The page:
Archive for February, 2009

Maha Shivaratri

February 25, 2009

Shivaratri is usually falls every year on the Krishna Paksha dark Phalgun month (Feb or March) every year.


Maha Shivaratri (Night of Shiva) is a Hindu festival, celebrated all over the country with much pump and enthusiasm. The festival is exclusively dedicated to Lord Shiva which is known by thousands of names. It is also believed that on this day Lord Shiva was married to Mata Parvati.

Arti of Lord Shiva


On the auspicious day, devotees observe fast and keep vigil all night. It’s a day to pray to the almighty for wellness. Almost all Hindus throughout the world offer prayers in the morning/evening and some observe fasting throughout the day. Most people visit the nearby temples of Shiva and offer prayers in large crowds. On this day Shiva devotees observe fast and offer fruits, flowers and “bel leaves” on “Shiva Linga” and  devotees light candles and “diyas” which is a lamp made usually of clay, with wick made of cotton and dipped in ghee throughout the night theses diyas are the symbol of spiritual manifestation.


Taj Mahotsav

February 18, 2009

Taj Mahotsav starts on 18th February each year in Shilpgram, Taj Mahotsav is a ten-day at Agra is a culturally vibrant platform that brings together the finest Indian craft and cultural nuances. Bedecked elephants and camels, drum beaters, folk artists and master craftsmen together recreate the glorious past of the Mughals.


Taj Mahal Mahotsav area becomes a live culture, crafts and traditions it’s a much awaited event.  It’s celebrated as a festive introduction to India and Uttar Pradesh. India’s extensive arts, crafts and culture are on display.


In this Taj Mahotsav folk music, shayari, poetry and classical dance performances as well as elephant and camel rides, games and a food festival is the part this festival.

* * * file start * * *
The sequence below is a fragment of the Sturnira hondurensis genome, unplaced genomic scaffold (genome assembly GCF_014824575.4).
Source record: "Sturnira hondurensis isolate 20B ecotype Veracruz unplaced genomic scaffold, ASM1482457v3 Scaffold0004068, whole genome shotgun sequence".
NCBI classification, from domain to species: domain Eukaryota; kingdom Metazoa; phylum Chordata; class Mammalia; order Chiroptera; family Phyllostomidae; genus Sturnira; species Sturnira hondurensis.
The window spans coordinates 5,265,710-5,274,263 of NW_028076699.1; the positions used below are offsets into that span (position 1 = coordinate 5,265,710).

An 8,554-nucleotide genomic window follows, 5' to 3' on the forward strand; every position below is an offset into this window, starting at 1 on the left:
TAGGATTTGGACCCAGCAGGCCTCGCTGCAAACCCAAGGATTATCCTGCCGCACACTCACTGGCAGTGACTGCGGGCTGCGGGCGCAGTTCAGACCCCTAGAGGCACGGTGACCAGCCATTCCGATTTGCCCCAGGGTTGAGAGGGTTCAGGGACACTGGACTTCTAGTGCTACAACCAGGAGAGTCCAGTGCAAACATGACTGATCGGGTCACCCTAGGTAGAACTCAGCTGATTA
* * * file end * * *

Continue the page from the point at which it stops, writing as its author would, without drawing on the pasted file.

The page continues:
The Taj Mahotsav is a non-stop 10 day carnival held annually at Shilpgram, near Tajmahal. The impressive festival commences with a spectacular procession inspired by Mughal splendor.

Taj Mahotsav, one can experience a profusion of folk music and dances of Dundelkhand, ‘Nautanki’ (Drama), ‘Sapera’ dance of Rajasthan, Lavani of Maharashtra.

In this festival Besides all these, crafts include wood carvings from Saharanpur, brass and other metal ware from Moradabad, handmade carpets of Badohi, and the pottery of Khurja, chickan-work of Lucknow, the silk of Banaras and much more.


February 15, 2009

The bright half fourth day of every lunar month is called Ganesh Chaturthi. Its also known as Siddhi Vinayaki Chaturt and  Mahasiddhi Vinayaki Chaturthi if the fourth day falls on Tuesday or Saturday its importance gets enhanced and its known as Varad Chaturthi or Shivaa Chaturthi
On this auspicious day a beautiful idol of Lord Ganesh should remade of clay or some metal like silver. Now this idol shou1d be installed on a high pedestal with its face facing east-west or north.


Having anointed the idol with sandalwood or saffron paste and invoking the Lord for the ‘Pran-pratishtha’ (Consecration), offerings with 21 objects should be kept ready, which should include Patri (leaves), Kewra (Pamdames), Shamee (A kind of tree leaves), white flowers (Lily), Durba (Grass twigs), red sandalwood, sindoor (Red vermilion powder), panchamrita (A potion made from mixing milk, curd, honey, sugar and water) and the leaves of Tulsi or basil etc. One must remember that basil leaves or Tulsidal are permitted in the Lord’s worship only on this day, and not on other days.


Now, after seating yourself on the Kushasan (A small mattress made by the weed called Kusha), you should invoke the Lord and complete the worship as mentioned earlier.